Confused on the upcoming election?

Donald Trump, Republican candidate, has been running on the slogan

courtesy of Google

Donald Trump, Republican candidate, has been running on the slogan "Make America Great Again" for his campaign for presidential candidate.

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Nov. 3 is the national election day for state offices such as some gubernatorial and state legislation in a few states, as well as a multitude of citizen initiatives, mayoral races, and other local offices in the United States. This is an off-year for the much debated and controversial presidential election, with the Democratic semi-closed primary election on March 15, 2016 and the Republican open primary falling on the same day.

While a state election may not entice enough high schoolers to miss school to vote for a School Board president, this can gather discussion for the upcoming presidential election.

As of Nov. 2, Donald Trump currently leads the Iowa Republican caucus at 22 percent, and Hillary Clinton leads the Democratic caucus at 57 percent.

With those numbers in mind, it’s easy to be fooled into believing Clinton is in the number one spot for president. Yet, with 13 major Republican candidates and only three Democratic candidates, the numbers are somewhat sensationalized.

A large mix of liberal and conservative candidates prompts the question: who are the Red Devils planning to vote for? For millennials, a conjecture can be gathered that Central would lean towards the left, liberal side more than the right, conservative side; in the circumstance of affluence in Hinsdale, however, a parental influence may cause the students to lean more right.

Nicole Murphy, senior, supports Senator Bernie Sanders of Vermont, a Democratic socialist. Murphy, a self-proclaimed feminist, comments that Sanders’ longevity of views towards subjects like racial and gender equality, gun restrictions, and same-sex marriage prove superior towards Clinton’s previous negative statements of same-sex marriage in 2003 and her inability to form an opinion towards her husband’s past infidelity.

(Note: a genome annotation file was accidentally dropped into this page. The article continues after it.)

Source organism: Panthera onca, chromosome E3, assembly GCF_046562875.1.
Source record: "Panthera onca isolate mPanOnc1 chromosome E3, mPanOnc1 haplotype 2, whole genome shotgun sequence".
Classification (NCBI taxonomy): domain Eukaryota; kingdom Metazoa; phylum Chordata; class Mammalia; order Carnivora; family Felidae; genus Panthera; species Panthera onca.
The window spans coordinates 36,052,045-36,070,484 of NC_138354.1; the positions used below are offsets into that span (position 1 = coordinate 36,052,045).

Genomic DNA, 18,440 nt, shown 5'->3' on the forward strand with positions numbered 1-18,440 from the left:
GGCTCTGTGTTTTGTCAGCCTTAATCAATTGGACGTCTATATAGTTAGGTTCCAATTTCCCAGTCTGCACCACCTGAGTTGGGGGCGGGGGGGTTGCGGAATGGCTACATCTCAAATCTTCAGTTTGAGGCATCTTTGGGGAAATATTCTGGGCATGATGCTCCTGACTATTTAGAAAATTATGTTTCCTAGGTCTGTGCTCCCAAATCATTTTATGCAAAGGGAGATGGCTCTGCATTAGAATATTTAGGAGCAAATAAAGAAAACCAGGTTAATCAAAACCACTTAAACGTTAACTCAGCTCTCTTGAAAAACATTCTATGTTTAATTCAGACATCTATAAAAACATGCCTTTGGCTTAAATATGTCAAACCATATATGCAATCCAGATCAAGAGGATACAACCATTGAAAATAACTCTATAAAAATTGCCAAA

“Bernie [Sanders] is the only candidate a young person can trust; Trump claims the Mexicans love him, Carson can’t even bring himself to imagine a life on welfare, and Clinton refuses to fess up to that whole e-mail business,”  Murphy said.

While Murphy said that Sanders is a better choice for liberal voters, what candidate appeals most to the conservative student? 

“Donald Trump is coming out on top–I know it,” said Nick Curtiss, senior. “His whole campaign is impeccable.”

At the first G.O.P. Debate, the components stand gleefully next to each other. Courtsey of Google.

At the first G.O.P. Debate, held on Aug. 6, the candidates posed before going against each other in various political topics. Courtesy of Google.

Trump’s absence-of-filter, great wealth, and average-American tone appeals to conservatives looking for an outsider. 

According to fairvote.org, only 60 percent of Americans will vote in the presidential election for the White House. Compared to other countries like Austria and Belguim, where the percentage is about 80 percent, this number is significantly low. The upcoming election has created much controversy, which may be the only way to raise this percentage. A look at the local news or following political entities on Twitter can influence the millennial generation to vote.

A vote in the primaries entails who, of the many current candidates, will be in the final run for our country’s presidency. Primary elections will begin in February 2016, with Illinois’ landing on March 15.

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